Long-term Efficacy of Intranasal Mupirocin Ointment

A Prospective Cohort Study of Staphylococcus aureus Carriage

Bradley Doebbeling, David R. Reagan, Michael A. Pfaller, Alison K. Houston, Richard J. Hollis, Richard P. Wenzel

Research output: Contribution to journalArticle

96 Citations (Scopus)

Abstract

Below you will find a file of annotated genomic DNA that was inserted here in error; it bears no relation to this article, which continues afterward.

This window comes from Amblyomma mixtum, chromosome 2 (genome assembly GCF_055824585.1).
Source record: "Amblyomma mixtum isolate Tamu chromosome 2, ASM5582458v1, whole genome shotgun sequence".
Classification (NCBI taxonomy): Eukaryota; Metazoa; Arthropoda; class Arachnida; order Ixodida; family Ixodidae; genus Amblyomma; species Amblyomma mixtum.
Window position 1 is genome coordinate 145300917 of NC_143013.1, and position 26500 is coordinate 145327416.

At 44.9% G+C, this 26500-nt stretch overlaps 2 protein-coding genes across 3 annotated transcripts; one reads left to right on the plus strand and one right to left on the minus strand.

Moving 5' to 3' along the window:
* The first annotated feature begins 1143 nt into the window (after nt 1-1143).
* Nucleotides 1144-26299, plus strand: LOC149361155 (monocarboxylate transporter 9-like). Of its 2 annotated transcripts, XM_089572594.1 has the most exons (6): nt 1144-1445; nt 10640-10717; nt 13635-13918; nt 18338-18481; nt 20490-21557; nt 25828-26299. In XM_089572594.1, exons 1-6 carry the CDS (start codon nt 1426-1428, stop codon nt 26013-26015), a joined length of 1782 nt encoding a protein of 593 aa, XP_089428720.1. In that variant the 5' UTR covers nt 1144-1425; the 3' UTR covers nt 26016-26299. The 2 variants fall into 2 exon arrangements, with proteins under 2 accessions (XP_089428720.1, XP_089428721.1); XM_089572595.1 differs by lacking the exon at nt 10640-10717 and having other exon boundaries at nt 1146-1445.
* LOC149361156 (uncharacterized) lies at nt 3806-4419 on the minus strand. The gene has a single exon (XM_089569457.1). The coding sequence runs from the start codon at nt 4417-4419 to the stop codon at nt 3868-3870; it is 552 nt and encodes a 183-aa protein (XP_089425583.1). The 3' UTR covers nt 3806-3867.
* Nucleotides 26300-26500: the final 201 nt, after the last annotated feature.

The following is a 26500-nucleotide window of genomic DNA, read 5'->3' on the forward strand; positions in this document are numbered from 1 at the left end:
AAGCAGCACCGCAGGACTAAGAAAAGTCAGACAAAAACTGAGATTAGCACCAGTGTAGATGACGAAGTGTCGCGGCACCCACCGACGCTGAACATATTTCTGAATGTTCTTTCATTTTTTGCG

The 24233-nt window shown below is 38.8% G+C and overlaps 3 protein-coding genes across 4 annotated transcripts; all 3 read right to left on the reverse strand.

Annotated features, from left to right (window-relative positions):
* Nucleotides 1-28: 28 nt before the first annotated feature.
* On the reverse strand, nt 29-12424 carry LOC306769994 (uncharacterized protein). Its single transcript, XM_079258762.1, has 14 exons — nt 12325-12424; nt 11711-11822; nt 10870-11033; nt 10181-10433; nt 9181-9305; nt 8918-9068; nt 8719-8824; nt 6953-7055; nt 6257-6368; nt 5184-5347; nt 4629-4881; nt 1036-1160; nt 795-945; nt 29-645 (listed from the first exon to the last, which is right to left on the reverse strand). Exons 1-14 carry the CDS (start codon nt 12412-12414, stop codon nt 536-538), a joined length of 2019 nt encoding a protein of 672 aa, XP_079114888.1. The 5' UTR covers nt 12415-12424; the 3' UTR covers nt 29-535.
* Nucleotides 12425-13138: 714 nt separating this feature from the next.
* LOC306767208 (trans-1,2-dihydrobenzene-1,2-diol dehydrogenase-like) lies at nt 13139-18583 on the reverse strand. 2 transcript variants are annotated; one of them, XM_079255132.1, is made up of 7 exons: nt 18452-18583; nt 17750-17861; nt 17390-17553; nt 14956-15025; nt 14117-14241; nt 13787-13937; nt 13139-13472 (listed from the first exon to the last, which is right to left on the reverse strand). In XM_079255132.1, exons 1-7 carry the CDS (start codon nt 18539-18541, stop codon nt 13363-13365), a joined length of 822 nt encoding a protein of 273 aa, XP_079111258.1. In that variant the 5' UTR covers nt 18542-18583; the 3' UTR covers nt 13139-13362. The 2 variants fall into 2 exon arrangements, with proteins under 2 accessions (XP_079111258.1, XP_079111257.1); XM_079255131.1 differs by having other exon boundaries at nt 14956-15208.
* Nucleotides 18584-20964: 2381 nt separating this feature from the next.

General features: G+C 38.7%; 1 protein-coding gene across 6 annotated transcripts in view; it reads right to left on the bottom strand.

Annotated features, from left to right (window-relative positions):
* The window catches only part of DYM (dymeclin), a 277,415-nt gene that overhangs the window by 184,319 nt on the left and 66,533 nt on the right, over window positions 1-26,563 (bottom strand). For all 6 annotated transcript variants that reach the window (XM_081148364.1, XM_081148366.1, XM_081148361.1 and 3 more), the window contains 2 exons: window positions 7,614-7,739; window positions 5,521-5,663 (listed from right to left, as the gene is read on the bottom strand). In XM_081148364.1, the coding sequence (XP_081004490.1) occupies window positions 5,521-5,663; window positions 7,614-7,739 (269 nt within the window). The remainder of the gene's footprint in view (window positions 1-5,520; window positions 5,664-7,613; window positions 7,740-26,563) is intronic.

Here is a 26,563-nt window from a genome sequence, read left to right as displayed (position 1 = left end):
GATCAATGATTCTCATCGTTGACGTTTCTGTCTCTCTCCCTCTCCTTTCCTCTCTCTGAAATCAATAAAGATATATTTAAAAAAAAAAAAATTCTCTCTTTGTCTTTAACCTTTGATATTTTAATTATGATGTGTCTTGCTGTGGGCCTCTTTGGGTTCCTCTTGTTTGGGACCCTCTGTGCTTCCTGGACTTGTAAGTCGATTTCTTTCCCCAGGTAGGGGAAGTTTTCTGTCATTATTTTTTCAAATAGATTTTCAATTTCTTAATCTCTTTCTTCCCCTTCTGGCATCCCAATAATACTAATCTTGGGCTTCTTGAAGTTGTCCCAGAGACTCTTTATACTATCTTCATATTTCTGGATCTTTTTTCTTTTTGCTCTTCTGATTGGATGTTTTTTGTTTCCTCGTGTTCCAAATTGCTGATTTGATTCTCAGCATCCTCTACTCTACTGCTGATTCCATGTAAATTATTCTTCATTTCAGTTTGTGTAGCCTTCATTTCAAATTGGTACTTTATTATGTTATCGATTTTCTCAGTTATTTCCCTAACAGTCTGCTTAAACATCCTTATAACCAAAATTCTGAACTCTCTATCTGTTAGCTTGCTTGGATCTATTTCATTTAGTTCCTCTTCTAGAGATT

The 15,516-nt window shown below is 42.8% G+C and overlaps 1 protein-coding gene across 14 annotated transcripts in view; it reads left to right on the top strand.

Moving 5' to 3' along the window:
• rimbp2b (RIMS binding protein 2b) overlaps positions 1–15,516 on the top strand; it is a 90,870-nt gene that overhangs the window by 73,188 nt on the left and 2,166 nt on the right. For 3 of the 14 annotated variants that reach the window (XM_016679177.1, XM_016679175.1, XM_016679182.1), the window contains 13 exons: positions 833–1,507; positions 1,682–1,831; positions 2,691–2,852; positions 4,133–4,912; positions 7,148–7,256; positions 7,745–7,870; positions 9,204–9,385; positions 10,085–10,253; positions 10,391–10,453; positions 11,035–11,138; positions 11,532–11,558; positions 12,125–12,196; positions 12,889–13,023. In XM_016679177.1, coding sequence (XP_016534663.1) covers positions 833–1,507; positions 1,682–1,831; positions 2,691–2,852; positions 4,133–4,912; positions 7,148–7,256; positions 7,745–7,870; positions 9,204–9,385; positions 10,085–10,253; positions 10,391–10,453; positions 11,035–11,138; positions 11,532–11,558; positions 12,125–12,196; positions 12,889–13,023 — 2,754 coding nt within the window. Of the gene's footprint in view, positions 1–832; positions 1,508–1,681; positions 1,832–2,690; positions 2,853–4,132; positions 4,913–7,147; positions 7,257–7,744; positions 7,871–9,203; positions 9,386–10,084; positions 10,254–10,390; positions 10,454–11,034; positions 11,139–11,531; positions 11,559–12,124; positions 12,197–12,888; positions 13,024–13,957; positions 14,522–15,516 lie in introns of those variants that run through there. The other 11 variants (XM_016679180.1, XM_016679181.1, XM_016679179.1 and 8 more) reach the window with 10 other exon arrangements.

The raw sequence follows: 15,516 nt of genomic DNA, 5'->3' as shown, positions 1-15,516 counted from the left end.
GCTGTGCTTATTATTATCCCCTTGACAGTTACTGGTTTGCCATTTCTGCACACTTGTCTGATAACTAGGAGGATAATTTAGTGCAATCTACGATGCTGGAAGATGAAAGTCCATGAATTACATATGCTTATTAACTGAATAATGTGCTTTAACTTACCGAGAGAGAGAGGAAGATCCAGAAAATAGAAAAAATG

Background: We investigated the long-term effect of a single 5-day application of intranasal mupirocin calcium ointment on Staphylococcus aureus nasal and hand colonization. The subjects were 68 healthy volunteers who were health care workers with stable S aureus nasal carriage and who had participated in a randomized, double-blind, placebo-controlled clinical trial of intranasal mupirocin ointment. Methods: A 1-year prospective cohort study of S aureus nasal carriers after treatment with active drug or placebo was performed. Cultures were obtained from all subjects 6 and 12 months after therapy. All subjects returned for the 6-month visit; 63 (93%) were examined at 1 year. The major outcome measure was the relative proportion of any S aureus cultured at either site at 6 and 12 months. The S aureus isolates were typed by restriction endonuclease analysis of plasmid DNA and by antibiotic susceptibility tests; the similarity of nasal and hand isolate "fingerprints" was compared. Results: At 6 months, nasal carriage was 48% in the treatment group vs 72% in controls (relative risk, 0.68; 95% confidence interval, 0.45 to 1.02; P=.054); at 1 year, nasal carriage was 53% vs 76%, respectively (relative risk, 0.70; 95% confidence interval, 0.48 to 1.02; P=.056). Hand carriage at 6 months was significantly reduced among mupirocin recipients relative to controls (15% and 48%; P=.04, adjusted for the baseline rate of hand carriage). Thirty-six percent of treated subjects were recolonized in the nares with a new strain at 1 year, whereas 34% had reisolation of the original strain after initially negative posttherapy cultures. During the year of follow-up, hand carriage was observed at least once in two thirds of the subjects. Nearly all of the hand isolates (87%) exactly matched the subjects’ coincident nasal plasmid fingerprint and antibiogram type. Conclusions: A single brief treatment course of intranasal mupirocin was effective in reducing nasal S aureus carriage for up to 1 year. When S aureus was recovered after nasal decolonization, the new isolate was as likely to represent colonization with a new strain as reisolation of the original strain. Staphylococcus aureus hand carriage was significantly decreased 6 months after therapy, further implicating the nares as the primary reservoir site for hand carriage.